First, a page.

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Oct 30, 2015

Yoshi Woolly World Review

Lights Off
5 Incredible
Retails for: $49.99
We Recommend: $49.99
  • Developer: Good-Feel
  • Publisher: Nintendo
  • Genre: Platformer
  • Released: Oct 16, 2015
  • Platform: Nintendo Wii U
  • Reviewed: Nintendo Wii U

If you had asked me as a young boy if I ever thought Yoshi would have a ton of games after his debut in Super Mario World, I’d have said you’re crazy. Don’t get me wrong, Yoshi is arguably the best side-kick Mario has ever had in the main series and cute to boot. Now years later and many games under his belt, Yoshi returns and in a whole new, yet familiar way. Made of yarn and looking for his friends, this game can quite possible have you in stitches, in all the right ways.


Yoshi’s friends have been stolen in typical fashion by Kamek the sly wizard fiend, and now is off to rescue friends in need. It’s as simple a premise as any other platformer game. That’s to say it’s not the reason we play them.  Of course gameplay is the star and Yoshi returns in one of his best outings yet. Featuring platforming that would make any fan swoon with delight.  From being chased by huge enemies on screen, diving into unique transformations like a umbrella Yoshi, and attempting to find all the hidden items, everything comes together to make it an experience that platformer fans are familiar with, yet always craving more of. Nintendo has a way of making platformers that outshine almost anything else in the market and this continues here. While the gameplay hasn’t evolved too much from its origins, the saying goes “if it’s not broke, don’t fix it”.


There are things that do make the experience stand out and one which is the visuals which are absolutely charming and cute for the lack of a better term. I’d like to say there is another way to describe it and that could be as simple as saying “it’s as if a cute leprechaun, granted the wish of a child, which produced a friendly colorful unicorn, which found a barn of yarn, and then vomited rainbow strands all over the world” which lead to the creation of Yoshi Woolly World, but I’ll leave it simple: Cute. Levels comes to live with strands of yarn, that Yoshi can suck up and unravel other areas of the levels.  It’s just such a unique way to experience visuals in a game and to look as if the yarn could just jump off screen and into the players lap, which if players get the Amiibo version is quite possible.  Everything is made out of the stuff and it’s a visually striking experience.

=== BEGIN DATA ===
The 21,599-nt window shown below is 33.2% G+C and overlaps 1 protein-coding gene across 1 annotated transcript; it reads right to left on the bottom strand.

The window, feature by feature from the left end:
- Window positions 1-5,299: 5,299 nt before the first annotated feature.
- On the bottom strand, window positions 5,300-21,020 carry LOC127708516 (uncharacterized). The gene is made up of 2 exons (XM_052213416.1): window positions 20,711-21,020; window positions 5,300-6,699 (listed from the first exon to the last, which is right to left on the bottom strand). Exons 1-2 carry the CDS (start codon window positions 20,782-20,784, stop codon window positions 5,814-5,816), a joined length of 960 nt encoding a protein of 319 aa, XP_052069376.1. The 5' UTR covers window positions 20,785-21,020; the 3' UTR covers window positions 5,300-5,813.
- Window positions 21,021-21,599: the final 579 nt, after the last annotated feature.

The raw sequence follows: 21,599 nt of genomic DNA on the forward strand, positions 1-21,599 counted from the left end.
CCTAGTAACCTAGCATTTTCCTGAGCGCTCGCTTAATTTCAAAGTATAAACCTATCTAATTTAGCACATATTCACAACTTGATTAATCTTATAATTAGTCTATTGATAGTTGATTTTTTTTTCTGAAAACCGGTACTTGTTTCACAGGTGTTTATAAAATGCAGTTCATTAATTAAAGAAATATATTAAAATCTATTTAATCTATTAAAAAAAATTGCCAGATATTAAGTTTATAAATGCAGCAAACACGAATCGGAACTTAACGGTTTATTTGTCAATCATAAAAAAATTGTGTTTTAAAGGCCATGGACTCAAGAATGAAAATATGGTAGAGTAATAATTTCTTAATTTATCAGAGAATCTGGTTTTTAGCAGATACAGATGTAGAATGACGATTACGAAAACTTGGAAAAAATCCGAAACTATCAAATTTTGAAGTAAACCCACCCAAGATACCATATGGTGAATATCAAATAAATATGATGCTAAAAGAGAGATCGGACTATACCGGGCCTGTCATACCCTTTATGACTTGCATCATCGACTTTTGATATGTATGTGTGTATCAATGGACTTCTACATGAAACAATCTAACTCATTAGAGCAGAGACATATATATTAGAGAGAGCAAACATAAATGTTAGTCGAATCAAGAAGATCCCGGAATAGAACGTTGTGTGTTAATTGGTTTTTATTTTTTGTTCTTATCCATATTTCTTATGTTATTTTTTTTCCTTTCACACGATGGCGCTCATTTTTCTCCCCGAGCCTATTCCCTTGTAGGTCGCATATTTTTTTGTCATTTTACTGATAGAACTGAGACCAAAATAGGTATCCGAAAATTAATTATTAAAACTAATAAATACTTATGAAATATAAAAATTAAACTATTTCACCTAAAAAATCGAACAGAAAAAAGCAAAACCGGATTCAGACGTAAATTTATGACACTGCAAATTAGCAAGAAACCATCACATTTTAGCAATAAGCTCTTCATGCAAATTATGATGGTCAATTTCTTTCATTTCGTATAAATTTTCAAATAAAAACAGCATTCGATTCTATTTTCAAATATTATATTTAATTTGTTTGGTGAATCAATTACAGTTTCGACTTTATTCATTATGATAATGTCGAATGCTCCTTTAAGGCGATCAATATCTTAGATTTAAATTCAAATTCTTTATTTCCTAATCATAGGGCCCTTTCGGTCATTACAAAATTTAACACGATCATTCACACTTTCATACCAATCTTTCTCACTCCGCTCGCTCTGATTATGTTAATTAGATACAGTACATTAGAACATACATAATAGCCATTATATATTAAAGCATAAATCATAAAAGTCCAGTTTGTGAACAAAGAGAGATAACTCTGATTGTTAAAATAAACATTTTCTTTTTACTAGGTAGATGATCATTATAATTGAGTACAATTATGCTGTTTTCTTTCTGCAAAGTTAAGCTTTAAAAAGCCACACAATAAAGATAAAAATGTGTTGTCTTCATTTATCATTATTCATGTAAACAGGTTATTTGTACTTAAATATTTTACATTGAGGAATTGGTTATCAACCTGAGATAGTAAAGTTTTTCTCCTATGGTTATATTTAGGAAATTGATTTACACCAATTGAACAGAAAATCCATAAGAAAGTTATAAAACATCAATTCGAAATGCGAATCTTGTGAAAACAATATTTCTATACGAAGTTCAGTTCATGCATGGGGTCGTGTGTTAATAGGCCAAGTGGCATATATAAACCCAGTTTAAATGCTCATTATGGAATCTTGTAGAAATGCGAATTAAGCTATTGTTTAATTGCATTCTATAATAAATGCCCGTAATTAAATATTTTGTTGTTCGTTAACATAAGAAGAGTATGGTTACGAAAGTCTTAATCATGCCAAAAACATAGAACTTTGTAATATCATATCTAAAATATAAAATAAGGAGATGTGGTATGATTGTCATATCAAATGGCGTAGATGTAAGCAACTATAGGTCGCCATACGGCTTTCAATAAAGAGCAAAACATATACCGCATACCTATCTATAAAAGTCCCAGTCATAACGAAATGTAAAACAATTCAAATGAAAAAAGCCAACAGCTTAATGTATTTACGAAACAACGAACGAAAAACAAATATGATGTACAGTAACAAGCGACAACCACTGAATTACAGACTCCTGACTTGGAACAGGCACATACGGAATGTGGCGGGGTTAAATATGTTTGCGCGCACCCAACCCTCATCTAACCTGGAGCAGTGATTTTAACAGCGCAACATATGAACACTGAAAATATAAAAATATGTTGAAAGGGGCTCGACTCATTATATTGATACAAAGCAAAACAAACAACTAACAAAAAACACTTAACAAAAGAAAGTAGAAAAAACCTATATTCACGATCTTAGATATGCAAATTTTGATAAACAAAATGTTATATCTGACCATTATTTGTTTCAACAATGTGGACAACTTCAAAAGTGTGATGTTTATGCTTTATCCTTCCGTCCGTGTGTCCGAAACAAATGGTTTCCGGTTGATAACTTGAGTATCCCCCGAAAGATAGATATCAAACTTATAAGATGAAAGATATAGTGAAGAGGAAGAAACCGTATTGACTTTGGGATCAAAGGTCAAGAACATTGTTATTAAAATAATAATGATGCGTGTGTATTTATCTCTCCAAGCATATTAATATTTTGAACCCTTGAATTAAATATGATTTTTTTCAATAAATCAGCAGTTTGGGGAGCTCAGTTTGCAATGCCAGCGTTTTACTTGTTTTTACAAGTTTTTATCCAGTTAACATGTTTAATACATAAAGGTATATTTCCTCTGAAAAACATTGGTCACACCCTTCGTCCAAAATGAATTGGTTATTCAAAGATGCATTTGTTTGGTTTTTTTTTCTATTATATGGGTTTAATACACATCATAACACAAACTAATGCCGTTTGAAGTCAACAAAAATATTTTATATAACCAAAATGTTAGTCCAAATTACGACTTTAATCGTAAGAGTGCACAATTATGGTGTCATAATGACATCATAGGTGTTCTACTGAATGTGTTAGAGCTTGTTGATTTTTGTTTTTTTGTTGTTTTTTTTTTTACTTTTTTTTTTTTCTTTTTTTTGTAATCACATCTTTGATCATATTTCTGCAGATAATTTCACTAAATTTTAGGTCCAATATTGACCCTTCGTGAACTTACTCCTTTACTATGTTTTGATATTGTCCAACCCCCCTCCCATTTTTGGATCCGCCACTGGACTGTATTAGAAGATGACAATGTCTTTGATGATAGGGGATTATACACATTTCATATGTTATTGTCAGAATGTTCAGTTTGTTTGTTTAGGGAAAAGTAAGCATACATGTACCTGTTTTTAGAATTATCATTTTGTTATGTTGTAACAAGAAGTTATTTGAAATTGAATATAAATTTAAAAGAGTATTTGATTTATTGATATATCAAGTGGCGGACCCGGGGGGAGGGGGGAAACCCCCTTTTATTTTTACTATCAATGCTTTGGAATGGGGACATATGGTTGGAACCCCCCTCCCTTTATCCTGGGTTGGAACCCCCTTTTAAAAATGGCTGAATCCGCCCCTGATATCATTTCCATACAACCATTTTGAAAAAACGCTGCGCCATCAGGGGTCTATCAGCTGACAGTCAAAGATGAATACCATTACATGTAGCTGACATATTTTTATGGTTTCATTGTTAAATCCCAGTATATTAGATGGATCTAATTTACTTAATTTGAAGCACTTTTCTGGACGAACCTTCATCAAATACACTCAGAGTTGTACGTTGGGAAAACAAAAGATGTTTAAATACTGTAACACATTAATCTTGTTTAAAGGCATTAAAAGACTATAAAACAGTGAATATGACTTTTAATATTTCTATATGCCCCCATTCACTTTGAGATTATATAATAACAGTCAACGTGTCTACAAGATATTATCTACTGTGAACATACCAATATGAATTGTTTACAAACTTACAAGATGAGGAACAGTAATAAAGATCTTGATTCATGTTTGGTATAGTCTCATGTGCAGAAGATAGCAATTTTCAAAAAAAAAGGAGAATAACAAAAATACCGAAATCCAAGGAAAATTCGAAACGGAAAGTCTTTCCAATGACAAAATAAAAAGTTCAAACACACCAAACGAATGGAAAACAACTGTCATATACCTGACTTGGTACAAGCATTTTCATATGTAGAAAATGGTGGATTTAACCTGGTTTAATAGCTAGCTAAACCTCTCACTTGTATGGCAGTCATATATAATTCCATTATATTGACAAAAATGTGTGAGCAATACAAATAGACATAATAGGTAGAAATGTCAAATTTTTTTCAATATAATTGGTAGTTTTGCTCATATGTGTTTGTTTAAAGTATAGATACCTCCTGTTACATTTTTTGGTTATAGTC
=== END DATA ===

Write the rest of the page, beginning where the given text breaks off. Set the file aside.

Yoshi experiences many unique worlds and a few hidden levels even. While the core gameplay is rather easy at times, with some moments of challenge, it’s finding all the hidden items that really give players the most out of their experience. Coming upon a collectible and not knowing how to reach it can drive a player crazy, but figuring out how to reach it and obtain it is one of the most satisfying moments in any game and that rings true here.  Don’t want to play alone, grab a second controller and play co-op, it may or may not ruin friendships and relationships, be warned.  That’s not to say it’s not fun together, but some hilarious moments of bouncing off one another, reaching each other’s, and getting the other killed can and does happen.


Yoshi’s Wooly World really has no major faults I can find with it. It has excellent gameplay, perfect for any age. It’s colorful, easy to play, hard to master, and the soundtrack is music to my ears. With songs you can hum to and matching the visuals with it’s bright and poppy sounds, the entire package feels excellent. There is a small issue where if you play with the gamepad turned off, the game can stutter so fair warning, leave it on. The challenge in just beating the game is fairly easy, but getting everything in the levels is where the real fun starts and provides many more hours of gameplay.  It’s still as Yoshi as Yoshi platforming games ever were, but with a great new style, fun co-op, and more reasons to enjoy your Wii U. It’s a definite recommendation to any Nintendo or platforming fan.

A downloadable Wii U code from the eShop was provided by the publisher for review purposes